March 28, 2005 Northern Sumatra earthquake

General Information

Region: Off the west coast of northern Sumatra
Date: 03/28/2005
Time: 16:09:36 (GMT)
Time: 23:09:36 (Local time at epicenter)
Magnitude: Mw 8.6 (HRV)
Latitude: 2.08N
Longitude: 97.01E
Depth: shallow, 30 km

Seismograms recorded by LCSN Station PAL (Palisades, NY)

Vertical-component, short-period seismic records at PAL (Palisades; distance=15,000 km) in Rockland County, NY (about 15 miles North of Manhattan) from the 03/28/2005 earthquake (Mw 8.6) is compared with the same component from the 26 December 2004 earthquake (Mw 9.3). PAL is about 136.3 degree from the epicenter, and hence the first arrival P wave is the core phase, PKP(df) that traveled through the Earth's inner core followed by PKiKP phase. Hence, the first three minutes long signals are seismic core phases from the source (large earthquake produces long duration of source pulse), followed by seismic phase called PP (which is P wave reflected underside of the earth surface before reaching to the station at PAL). The PP waves on this record is slightly longer than three minutes durtion. Hence, the source rupture duration is about three minutes. In case of the December 26, 2004 earthquake, the source rupture duration is about 7 minutes, and so these two waves are not separated on the seismogram shown.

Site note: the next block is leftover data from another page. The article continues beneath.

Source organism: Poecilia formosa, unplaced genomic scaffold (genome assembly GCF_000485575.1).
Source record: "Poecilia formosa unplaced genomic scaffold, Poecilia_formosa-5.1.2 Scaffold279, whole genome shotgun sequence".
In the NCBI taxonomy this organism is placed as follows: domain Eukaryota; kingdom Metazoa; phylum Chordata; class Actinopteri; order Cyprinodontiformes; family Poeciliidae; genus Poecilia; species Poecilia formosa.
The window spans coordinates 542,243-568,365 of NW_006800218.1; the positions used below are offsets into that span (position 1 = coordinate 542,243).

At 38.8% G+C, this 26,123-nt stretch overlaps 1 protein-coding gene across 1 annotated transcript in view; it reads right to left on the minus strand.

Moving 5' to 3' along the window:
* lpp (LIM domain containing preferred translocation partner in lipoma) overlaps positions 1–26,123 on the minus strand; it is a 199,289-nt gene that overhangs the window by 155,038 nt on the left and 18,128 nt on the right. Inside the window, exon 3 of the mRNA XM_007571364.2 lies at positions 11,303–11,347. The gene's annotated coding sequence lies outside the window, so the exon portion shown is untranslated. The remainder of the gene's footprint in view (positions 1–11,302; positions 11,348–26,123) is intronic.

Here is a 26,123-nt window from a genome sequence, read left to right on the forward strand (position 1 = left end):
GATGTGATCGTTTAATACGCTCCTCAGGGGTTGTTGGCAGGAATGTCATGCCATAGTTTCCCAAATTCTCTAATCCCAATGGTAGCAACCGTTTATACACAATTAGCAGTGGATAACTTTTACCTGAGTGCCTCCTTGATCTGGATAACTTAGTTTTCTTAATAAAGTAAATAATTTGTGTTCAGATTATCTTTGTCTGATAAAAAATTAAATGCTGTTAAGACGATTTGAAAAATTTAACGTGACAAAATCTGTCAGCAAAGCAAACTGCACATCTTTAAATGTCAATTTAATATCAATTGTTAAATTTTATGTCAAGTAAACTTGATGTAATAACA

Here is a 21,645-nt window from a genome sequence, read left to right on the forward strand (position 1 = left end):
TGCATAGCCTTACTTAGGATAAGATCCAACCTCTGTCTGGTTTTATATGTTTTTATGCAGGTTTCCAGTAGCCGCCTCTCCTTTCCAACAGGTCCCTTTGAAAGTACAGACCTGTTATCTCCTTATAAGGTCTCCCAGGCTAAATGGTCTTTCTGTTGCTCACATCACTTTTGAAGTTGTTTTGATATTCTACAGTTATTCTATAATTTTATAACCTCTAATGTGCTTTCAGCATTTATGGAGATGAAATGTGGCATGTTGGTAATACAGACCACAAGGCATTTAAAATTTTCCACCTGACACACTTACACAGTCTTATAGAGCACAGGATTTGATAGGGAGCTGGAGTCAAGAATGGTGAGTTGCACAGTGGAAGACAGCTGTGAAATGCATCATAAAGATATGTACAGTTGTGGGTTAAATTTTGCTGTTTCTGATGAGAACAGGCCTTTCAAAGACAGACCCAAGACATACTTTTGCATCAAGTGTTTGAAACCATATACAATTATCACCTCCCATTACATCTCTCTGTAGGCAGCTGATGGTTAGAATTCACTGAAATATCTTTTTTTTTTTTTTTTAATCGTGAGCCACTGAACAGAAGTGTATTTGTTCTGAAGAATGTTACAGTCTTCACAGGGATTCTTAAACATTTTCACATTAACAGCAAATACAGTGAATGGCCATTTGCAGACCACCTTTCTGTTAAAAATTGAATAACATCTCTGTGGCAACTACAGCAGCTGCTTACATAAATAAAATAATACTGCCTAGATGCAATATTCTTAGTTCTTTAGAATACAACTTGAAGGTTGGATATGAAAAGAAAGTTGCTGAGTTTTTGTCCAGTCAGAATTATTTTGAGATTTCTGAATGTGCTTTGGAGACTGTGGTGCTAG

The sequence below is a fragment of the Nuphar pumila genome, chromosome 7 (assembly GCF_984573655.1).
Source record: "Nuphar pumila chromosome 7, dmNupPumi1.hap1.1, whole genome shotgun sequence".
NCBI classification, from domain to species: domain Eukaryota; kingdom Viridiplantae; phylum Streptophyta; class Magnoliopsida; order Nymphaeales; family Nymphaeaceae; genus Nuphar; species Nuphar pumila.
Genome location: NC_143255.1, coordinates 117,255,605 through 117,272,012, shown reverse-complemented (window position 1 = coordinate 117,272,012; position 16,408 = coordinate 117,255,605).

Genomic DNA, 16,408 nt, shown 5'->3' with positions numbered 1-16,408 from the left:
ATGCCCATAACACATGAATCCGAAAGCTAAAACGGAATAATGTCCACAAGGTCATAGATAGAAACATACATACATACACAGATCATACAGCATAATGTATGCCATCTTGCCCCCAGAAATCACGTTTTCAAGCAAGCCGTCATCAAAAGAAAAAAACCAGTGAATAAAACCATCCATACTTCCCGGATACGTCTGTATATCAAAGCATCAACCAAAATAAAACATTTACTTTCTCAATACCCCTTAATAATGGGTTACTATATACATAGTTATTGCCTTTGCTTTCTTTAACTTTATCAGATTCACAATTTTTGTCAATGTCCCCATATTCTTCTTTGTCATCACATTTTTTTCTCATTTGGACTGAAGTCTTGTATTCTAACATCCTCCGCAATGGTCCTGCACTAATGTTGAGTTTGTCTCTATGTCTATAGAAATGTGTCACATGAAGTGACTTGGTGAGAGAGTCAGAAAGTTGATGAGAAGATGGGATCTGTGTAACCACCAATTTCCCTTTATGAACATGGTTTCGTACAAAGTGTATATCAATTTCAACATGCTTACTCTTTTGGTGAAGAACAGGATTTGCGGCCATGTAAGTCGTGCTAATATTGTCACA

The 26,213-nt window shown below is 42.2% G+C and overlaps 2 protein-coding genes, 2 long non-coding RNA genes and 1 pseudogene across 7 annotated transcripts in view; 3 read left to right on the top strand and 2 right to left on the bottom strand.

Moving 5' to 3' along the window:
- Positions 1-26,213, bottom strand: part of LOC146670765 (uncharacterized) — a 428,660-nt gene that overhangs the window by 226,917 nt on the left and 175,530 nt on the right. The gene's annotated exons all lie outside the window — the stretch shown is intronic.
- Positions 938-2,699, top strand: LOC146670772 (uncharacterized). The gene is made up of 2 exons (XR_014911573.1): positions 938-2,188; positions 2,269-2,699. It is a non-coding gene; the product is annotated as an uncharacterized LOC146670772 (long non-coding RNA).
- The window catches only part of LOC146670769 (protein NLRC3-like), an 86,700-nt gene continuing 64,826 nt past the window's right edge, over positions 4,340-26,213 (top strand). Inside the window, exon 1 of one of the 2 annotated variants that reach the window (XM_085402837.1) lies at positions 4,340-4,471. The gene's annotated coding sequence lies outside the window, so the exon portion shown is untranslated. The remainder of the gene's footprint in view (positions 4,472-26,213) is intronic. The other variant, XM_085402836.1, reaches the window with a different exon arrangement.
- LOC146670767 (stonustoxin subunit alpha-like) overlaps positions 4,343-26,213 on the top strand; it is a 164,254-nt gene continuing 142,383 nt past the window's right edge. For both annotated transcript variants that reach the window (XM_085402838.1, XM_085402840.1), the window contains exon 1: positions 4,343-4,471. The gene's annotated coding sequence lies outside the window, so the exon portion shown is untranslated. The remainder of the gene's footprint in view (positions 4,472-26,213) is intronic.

Map & Source Mechanism

Epicenters of the December 26, 2004, northern Sumatra earthquake and its large aftershocks are plotted as stars. The Harvard CMT (Centroid Moment Tensor) solutions are plotted as beach-balls which indicate mode of earthquake faulting. The mainshock is predominantly thrust faulting (= reverse-faulting) along fault plane dipping to the northeast. Epicenters of the 45 large aftershocks during Dec. 26-29 and determined by NEIC (National Earthquake Information Center/US Geological Survey, Golden, Colorado) are plotted with circles.

The Harvard CMT (Centroid Moment Tensor) solutions of major earthquakes (Mw > 7) that occurred around the December 26, 2004 Northern Sumatra earthquake epicenter are plotted as beach-balls. There were 9 shallow major earthquakes (Mw > 7) during 1976-2005.

Additional links

Lamont-Doherty Earth Observatory of Columbia University